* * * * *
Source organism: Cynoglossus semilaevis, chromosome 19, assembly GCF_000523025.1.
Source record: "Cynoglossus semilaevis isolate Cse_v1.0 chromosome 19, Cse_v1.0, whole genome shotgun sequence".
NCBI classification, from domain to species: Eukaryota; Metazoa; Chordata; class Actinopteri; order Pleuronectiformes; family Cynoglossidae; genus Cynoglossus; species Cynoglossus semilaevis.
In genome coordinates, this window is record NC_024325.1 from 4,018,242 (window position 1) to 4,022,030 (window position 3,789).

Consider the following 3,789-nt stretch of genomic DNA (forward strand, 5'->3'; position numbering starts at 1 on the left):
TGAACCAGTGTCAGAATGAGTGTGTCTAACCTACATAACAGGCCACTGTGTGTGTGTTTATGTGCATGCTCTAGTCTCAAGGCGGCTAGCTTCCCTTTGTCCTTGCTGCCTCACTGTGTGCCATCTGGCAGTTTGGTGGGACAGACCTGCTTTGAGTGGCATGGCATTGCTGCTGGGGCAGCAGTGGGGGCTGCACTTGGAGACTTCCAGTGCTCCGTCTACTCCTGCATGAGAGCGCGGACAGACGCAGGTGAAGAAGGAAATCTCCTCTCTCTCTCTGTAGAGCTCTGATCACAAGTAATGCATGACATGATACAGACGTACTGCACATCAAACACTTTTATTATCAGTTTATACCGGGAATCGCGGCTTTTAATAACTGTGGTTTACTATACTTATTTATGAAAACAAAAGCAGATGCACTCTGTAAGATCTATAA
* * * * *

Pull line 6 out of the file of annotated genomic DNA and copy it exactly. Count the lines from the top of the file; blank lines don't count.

TGAACCAGTGTCAGAATGAGTGTGTCTAACCTACATAACAGGCCACTGTGTGTGTGTTTATGTGCATGCTCTAGTCTCAAGGCGGCTAGCTTCCCTTTGTCCTTGCTGCCTCACTGTGTGCCATCTGGCAGTTTGGTGGGACAGACCTGCTTTGAGTGGCATGGCATTGCTGCTGGGGCAGCAGTGGGGGCTGCACTTGGAGACTTCCAGTGCTCCGTCTACTCCTGCATGAGAGCGCGGACAGACGCAGGTGAAGAAGGAAATCTCCTCTCTCTCTCTGTAGAGCTCTGATCACAAGTAATGCATGACATGATACAGACGTACTGCACATCAAACACTTTTATTATCAGTTTATACCGGGAATCGCGGCTTTTAATAACTGTGGTTTACTATACTTATTTATGAAAACAAAAGCAGATGCACTCTGTAAGATCTATAA